Assumptions that must be made in order to assign a cost to inventory items at the time of sale
One of the major problems in accounting for inventory is assigning the cost of acquiring inventory between those items sold during the year and those items still on hand at the reporting date. Ideally, costs should be individually identified for each inventory item however, this is only practical for entities whose inventory consists of a small number of easily identifiable items such as art galleries or manufacturers of specialized equipment.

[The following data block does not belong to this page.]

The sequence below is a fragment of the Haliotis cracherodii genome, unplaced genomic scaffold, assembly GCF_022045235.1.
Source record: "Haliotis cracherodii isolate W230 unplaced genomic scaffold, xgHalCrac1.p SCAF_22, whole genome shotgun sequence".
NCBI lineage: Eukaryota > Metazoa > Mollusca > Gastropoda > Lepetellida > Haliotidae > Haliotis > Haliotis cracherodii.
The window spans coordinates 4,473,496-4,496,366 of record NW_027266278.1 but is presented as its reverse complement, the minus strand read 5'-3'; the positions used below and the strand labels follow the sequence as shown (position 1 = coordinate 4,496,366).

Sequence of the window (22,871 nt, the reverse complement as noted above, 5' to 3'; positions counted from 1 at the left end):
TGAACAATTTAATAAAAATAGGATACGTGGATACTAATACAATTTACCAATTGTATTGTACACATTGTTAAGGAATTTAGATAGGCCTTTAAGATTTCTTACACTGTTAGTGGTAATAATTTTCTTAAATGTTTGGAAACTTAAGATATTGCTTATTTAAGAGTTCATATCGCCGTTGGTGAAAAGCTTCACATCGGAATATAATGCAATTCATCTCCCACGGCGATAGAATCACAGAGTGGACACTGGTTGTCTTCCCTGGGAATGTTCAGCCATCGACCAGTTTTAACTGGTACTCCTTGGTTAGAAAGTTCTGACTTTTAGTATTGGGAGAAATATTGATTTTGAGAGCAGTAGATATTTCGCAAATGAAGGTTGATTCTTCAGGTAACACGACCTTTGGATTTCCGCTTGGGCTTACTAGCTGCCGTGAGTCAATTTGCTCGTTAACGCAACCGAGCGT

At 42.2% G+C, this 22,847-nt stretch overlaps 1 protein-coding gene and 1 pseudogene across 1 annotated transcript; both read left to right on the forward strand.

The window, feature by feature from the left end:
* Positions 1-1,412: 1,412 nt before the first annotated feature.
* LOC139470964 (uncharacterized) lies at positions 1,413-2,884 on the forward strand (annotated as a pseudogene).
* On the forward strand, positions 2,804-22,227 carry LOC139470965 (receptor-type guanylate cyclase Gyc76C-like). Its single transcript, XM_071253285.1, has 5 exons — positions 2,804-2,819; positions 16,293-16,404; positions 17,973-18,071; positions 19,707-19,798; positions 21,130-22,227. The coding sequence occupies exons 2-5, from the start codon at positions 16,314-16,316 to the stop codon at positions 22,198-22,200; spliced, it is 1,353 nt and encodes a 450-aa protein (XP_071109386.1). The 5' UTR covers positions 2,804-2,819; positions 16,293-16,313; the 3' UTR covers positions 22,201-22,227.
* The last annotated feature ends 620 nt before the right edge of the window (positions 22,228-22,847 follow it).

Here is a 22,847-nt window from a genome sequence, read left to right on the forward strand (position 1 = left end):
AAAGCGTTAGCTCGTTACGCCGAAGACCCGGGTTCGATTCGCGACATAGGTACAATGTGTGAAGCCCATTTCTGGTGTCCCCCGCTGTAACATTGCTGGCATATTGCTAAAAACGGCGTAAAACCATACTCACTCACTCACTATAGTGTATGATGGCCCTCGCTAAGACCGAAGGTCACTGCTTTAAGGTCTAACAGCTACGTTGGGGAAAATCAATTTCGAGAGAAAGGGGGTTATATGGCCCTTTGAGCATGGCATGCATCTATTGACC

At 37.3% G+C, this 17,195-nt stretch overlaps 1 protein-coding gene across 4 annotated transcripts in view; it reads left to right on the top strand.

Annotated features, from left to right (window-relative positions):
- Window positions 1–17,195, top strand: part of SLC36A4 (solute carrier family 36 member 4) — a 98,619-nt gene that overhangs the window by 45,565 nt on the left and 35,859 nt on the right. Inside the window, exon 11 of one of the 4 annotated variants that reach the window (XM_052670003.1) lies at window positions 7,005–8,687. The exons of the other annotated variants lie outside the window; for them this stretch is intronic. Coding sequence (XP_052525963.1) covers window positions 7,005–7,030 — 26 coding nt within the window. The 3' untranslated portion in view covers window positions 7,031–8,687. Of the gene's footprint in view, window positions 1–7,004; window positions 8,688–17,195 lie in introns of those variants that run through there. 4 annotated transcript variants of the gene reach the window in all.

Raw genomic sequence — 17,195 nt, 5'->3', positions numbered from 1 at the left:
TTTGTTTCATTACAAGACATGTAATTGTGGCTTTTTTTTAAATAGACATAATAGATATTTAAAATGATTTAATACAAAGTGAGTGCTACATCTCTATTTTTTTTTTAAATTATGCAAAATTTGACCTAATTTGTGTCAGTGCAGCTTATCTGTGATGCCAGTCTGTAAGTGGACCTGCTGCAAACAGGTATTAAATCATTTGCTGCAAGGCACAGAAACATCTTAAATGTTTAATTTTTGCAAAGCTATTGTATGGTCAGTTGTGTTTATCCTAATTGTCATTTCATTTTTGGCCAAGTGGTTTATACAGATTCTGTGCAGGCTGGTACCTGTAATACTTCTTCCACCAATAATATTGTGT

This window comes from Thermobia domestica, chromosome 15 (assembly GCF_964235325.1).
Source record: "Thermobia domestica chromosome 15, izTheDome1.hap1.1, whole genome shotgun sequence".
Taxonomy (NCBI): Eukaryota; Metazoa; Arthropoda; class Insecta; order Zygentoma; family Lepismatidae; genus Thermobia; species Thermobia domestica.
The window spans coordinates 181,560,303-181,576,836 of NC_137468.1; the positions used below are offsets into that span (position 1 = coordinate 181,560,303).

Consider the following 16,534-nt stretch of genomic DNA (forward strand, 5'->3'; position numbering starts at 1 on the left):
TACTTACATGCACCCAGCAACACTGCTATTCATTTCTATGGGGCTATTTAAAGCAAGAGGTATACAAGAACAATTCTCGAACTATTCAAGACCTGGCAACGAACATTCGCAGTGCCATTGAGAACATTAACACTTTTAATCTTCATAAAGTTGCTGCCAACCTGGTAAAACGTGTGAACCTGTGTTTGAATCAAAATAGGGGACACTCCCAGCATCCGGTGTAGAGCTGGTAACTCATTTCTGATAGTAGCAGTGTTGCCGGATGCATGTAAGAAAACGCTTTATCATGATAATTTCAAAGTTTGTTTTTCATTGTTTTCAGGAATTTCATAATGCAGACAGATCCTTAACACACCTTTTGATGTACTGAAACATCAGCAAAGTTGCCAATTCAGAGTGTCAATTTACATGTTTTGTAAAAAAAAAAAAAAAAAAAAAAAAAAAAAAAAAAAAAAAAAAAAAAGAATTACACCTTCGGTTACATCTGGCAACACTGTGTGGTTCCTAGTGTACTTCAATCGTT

Where a specific cost cannot be identified because of the nature of the item sold then some method has to be adopted to estimate that cost. This process is known as “assigning” cost. Most inventory items fall into this category, for example, identical items of food and clothing and bulk items like oil and minerals. How can you measure the cost of a tonne of wheat when it is extracted from a stockpile consisting of millions of tonnes acquired at different prices over the accounting period? There are many method of assigning a cost to inventory items sold but IAS 2 paragraph 25 restricts entities to a choice between two methods – FIFO and weighted average.